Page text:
Drugs Could Be Delivered to Brain Via the Nose
Tue May 7, 1:27 PM ET
By Merritt McKinney

NEW YORK (Reuters Health) - Nasal sprays are routinely used to treat conditions that affect the respiratory system such as allergies and nasal congestion, but new research suggests that it may be possible to deliver medication directly to the brain by way of the nose.

For the first time in humans, a nasal spray was used to deliver hormones directly to the brain without entering the bloodstream, reports an international team of scientists led by Dr. Jan Born at the University of Lubeck in Germany.

Although the technique is in the early stages, eventually it may be possible to treat brain diseases and even obesity with nose sprays that deliver molecules called neuropeptides to the brain, Born told Reuters Health.

Neuropeptides, which include hormones such as insulin, are involved in communication within the brain. Developing therapies based on neuropeptides has been tricky, however, since they do not readily cross the blood-brain barrier, a group of cells that controls which substances enter the brain. In addition, side effects may develop if neuropeptides accumulate in the blood. Because of these side effects, doses of peptides given via other methods have had to be too small to have much of an effect on the brain, according to the researchers.

Nasal sprays seem to be an effective way of bypassing the blood-brain barrier, Born's team reports in the advance online edition of the journal Nature Neuroscience. In a study of 27 healthy adults, the researchers used nose sprays to administer the neuropeptides melanocortin, vasopressin and insulin.

Within 80 minutes after participants inhaled the neuropeptides, levels of the hormones in cerebrospinal fluid-the fluid that cushions the brain and spinal cord--increased, with the size of the increase varying from person to person, according to the report. In the case of insulin and melanocortin, blood levels of the hormone did not increase, suggesting that the hormones had entered the brain without passing through the blood first.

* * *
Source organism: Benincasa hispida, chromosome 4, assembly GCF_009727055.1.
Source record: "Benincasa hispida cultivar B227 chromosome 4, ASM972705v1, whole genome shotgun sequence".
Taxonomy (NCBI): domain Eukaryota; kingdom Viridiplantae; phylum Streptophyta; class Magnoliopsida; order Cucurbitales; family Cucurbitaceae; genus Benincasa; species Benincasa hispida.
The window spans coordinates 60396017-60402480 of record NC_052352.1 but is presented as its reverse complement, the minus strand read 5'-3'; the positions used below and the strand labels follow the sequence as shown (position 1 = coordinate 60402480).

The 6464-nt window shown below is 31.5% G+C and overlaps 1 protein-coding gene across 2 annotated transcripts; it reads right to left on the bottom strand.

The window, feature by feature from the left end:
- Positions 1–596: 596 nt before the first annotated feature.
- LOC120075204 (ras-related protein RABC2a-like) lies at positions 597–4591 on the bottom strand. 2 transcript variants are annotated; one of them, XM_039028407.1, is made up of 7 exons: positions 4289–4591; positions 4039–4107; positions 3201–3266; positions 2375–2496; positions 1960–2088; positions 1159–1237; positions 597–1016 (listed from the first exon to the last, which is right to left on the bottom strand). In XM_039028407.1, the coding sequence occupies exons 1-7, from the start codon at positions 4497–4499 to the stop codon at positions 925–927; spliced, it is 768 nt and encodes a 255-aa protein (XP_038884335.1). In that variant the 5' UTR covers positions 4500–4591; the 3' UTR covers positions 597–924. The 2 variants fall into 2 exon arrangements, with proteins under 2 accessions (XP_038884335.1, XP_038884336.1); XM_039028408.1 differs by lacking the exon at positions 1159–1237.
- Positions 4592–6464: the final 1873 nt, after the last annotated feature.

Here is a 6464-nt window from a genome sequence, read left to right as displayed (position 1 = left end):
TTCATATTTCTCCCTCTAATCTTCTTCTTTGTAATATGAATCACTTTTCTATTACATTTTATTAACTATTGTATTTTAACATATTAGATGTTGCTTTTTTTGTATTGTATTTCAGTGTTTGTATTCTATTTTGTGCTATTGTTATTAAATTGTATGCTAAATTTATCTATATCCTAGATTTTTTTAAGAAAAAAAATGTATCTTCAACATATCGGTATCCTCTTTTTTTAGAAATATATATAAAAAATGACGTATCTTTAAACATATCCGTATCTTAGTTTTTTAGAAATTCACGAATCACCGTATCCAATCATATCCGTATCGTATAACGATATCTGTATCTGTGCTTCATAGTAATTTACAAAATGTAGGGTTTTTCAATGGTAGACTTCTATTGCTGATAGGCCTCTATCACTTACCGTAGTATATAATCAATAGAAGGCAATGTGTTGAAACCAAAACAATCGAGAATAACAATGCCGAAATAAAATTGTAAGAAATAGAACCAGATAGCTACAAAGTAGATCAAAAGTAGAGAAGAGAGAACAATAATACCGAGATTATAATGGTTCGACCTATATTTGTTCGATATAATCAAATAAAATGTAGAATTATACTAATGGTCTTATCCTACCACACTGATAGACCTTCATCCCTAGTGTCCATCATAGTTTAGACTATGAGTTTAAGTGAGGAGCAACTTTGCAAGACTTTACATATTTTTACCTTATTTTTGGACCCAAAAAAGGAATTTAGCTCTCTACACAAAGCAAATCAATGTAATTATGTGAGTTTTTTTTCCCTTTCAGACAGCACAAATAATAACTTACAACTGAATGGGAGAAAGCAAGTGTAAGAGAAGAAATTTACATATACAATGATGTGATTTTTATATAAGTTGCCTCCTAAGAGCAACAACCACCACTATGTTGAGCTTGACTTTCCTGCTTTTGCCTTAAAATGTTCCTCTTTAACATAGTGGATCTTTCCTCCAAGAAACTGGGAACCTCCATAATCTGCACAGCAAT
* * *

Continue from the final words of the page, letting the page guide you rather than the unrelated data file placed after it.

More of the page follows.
However, levels of the third neuropeptide, vasopressin, did increase in the blood.

The study proves "some substances given intranasally can pass directly to the brain" without being absorbed into the blood stream, Born told Reuters Health.

Born suggested that the "nasal route" can now be investigated to see whether neuropeptides can be used to treat brain diseases.

The next step, according to the German researcher, is to identify which neuropeptides might be therapeutically useful.

"Nasal delivery may be useful in the treatment of brain diseases, particularly those involving dysfunction of neuropeptide signaling, such as Alzheimer's disease (news - web sites) and obesity," according to the report.

"Our own research aims at peptides involved in weight regulation, like melanocortins [and] insulin, and in memory function," Born said.

The researchers are also working to improve the brain's ability to absorb the peptides after they have been delivered through the nose.

SOURCE: Nature Neuroscience advance online publication 2002;DOI:10.1038/nn849.